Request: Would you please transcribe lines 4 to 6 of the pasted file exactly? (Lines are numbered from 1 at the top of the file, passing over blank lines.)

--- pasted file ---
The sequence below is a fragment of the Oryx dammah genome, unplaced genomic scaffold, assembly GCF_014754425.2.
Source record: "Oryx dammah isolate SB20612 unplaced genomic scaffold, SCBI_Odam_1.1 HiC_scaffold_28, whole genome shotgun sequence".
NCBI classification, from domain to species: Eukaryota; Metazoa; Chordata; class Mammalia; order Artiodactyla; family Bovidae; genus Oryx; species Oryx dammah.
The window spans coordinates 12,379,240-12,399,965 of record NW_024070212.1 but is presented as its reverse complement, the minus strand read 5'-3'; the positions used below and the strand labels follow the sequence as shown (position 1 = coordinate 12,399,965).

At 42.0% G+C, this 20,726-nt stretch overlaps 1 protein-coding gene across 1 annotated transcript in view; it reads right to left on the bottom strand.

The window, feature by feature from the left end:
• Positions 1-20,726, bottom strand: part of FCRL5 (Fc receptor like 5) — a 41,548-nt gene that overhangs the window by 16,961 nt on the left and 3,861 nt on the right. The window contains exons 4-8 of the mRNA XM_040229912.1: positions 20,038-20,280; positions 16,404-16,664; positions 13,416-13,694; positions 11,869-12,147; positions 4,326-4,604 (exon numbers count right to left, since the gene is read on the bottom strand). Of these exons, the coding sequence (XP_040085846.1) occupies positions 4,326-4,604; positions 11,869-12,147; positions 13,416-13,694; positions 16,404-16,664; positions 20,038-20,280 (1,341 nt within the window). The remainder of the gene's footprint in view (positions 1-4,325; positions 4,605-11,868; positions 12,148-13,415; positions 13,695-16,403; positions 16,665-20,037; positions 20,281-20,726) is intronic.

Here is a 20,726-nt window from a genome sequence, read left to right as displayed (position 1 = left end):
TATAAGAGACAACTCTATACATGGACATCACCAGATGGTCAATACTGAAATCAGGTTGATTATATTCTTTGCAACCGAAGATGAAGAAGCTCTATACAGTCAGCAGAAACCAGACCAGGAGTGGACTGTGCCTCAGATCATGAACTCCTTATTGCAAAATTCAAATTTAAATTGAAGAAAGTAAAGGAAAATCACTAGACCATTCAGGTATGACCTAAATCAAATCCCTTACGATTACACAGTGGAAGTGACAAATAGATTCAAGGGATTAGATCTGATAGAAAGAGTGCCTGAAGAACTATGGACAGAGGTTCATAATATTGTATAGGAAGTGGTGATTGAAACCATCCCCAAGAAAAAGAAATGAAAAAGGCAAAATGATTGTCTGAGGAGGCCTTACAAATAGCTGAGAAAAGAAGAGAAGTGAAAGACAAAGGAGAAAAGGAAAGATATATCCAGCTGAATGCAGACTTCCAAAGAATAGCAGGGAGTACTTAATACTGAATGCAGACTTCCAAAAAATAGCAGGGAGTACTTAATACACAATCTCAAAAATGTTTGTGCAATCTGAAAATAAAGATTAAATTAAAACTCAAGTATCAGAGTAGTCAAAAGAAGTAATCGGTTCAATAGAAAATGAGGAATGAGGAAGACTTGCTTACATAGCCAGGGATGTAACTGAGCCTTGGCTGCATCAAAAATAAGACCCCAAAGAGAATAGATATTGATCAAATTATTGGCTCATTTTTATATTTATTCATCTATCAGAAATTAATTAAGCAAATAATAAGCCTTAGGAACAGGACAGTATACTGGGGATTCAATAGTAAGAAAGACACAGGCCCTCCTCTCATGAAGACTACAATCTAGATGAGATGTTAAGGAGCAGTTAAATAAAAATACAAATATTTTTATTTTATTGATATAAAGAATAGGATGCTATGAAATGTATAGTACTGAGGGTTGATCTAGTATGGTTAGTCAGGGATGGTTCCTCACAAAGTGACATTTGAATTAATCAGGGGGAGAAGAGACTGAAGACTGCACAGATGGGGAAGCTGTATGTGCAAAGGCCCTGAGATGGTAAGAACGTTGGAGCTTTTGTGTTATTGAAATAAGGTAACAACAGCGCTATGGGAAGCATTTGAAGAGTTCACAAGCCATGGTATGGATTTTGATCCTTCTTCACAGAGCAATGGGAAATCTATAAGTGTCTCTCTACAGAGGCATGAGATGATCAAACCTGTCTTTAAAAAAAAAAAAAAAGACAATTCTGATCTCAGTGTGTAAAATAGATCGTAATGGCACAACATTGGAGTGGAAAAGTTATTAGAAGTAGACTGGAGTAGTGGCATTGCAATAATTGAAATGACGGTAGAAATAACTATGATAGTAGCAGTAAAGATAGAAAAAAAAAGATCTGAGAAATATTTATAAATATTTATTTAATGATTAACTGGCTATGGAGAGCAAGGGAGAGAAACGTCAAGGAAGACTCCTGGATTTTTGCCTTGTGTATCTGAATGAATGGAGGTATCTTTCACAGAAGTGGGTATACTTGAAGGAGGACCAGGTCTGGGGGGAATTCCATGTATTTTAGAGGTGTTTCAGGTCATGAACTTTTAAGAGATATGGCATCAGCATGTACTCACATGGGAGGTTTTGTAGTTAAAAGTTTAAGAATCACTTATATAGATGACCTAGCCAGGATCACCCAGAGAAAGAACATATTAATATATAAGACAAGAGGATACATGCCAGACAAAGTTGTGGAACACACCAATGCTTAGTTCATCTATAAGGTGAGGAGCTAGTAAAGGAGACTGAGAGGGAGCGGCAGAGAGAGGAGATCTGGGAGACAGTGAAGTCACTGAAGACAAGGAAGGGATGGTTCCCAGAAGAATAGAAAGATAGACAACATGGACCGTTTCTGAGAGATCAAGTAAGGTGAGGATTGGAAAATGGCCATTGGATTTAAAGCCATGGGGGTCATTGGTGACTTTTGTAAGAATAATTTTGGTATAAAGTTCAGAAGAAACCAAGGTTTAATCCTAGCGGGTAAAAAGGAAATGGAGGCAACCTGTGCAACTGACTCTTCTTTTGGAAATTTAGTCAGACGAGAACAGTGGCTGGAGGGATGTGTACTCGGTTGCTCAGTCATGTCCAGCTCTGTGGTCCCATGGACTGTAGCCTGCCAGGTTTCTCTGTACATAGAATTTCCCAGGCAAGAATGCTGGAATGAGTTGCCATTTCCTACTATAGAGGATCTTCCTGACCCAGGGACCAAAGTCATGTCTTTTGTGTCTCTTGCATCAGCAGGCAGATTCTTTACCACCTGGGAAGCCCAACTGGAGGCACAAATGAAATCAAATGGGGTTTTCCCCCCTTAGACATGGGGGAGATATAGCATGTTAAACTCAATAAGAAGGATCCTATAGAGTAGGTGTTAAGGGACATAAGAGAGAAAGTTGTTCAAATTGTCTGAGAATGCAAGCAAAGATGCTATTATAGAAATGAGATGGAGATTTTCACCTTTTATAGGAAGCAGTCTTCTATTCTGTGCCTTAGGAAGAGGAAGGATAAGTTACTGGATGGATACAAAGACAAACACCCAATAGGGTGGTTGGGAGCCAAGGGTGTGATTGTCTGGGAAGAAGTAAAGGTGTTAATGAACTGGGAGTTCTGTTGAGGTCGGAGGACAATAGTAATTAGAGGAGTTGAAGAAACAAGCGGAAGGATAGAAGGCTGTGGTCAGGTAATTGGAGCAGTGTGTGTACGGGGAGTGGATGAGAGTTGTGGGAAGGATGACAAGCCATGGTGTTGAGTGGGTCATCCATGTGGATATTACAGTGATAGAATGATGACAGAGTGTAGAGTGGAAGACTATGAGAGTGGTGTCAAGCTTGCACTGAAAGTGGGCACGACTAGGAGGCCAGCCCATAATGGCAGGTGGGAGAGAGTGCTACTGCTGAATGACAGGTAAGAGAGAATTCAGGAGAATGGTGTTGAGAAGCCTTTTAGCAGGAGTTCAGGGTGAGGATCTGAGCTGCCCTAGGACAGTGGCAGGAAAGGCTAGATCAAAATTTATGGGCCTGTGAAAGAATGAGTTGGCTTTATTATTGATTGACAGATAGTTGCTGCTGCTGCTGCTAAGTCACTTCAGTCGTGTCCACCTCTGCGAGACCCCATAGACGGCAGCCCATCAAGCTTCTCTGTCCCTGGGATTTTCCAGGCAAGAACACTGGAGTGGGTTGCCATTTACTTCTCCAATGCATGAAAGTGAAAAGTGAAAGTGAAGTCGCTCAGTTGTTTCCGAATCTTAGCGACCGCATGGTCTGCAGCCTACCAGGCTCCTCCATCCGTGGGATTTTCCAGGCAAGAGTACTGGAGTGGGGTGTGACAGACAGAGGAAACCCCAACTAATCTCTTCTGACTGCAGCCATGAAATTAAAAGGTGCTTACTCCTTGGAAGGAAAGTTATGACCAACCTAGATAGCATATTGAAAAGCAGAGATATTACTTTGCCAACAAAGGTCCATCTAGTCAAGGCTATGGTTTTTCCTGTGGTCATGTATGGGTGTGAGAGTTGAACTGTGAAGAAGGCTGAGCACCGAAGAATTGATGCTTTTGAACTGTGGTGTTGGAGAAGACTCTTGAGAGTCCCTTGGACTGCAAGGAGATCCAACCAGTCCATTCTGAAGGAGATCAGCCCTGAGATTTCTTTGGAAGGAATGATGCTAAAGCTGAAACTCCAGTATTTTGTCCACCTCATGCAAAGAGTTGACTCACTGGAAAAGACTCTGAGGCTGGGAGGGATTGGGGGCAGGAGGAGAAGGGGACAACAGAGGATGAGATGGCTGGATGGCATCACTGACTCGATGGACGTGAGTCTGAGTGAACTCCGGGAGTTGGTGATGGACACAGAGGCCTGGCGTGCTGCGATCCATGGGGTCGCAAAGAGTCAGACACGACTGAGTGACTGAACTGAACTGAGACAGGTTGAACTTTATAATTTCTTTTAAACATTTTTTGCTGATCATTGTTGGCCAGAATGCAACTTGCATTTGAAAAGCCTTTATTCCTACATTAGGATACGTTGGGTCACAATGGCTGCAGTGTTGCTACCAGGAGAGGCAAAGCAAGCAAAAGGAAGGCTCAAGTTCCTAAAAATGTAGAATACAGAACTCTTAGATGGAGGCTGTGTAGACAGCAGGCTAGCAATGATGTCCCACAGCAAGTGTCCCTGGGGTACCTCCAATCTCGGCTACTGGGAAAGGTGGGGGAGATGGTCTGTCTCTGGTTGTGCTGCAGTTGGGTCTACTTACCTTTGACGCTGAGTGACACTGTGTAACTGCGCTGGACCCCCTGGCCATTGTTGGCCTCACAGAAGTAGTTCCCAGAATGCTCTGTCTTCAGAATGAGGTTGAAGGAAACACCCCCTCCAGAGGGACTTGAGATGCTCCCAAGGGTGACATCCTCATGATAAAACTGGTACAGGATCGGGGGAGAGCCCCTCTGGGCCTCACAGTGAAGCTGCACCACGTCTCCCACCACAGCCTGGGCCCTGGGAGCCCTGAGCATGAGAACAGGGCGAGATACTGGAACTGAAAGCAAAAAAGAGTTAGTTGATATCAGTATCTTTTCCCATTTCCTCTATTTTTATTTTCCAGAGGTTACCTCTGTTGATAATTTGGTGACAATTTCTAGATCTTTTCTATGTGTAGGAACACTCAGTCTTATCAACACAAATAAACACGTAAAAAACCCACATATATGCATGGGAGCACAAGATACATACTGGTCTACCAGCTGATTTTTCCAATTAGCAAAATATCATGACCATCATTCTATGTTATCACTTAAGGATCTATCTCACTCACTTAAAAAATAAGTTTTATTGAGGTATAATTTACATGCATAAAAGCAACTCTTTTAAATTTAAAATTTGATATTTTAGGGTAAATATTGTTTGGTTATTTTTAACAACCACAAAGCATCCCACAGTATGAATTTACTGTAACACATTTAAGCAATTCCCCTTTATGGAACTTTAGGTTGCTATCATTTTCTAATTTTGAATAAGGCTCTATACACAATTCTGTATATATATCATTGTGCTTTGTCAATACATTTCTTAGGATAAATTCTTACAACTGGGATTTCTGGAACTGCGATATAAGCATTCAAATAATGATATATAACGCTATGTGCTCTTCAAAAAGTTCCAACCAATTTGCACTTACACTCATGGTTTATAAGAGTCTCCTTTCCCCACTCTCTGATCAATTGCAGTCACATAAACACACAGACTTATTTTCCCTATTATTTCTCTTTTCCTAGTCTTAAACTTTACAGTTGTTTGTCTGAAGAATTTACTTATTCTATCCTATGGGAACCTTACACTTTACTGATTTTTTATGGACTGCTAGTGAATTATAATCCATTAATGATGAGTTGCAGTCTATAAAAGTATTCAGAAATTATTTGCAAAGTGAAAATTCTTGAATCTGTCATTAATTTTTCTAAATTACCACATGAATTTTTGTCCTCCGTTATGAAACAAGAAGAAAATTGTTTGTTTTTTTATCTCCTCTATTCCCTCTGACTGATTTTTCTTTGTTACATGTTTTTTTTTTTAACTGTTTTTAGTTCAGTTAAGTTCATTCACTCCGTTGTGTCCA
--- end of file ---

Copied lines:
The window spans coordinates 12,379,240-12,399,965 of record NW_024070212.1 but is presented as its reverse complement, the minus strand read 5'-3'; the positions used below and the strand labels follow the sequence as shown (position 1 = coordinate 12,399,965).

At 42.0% G+C, this 20,726-nt stretch overlaps 1 protein-coding gene across 1 annotated transcript in view; it reads right to left on the bottom strand.

The window, feature by feature from the left end: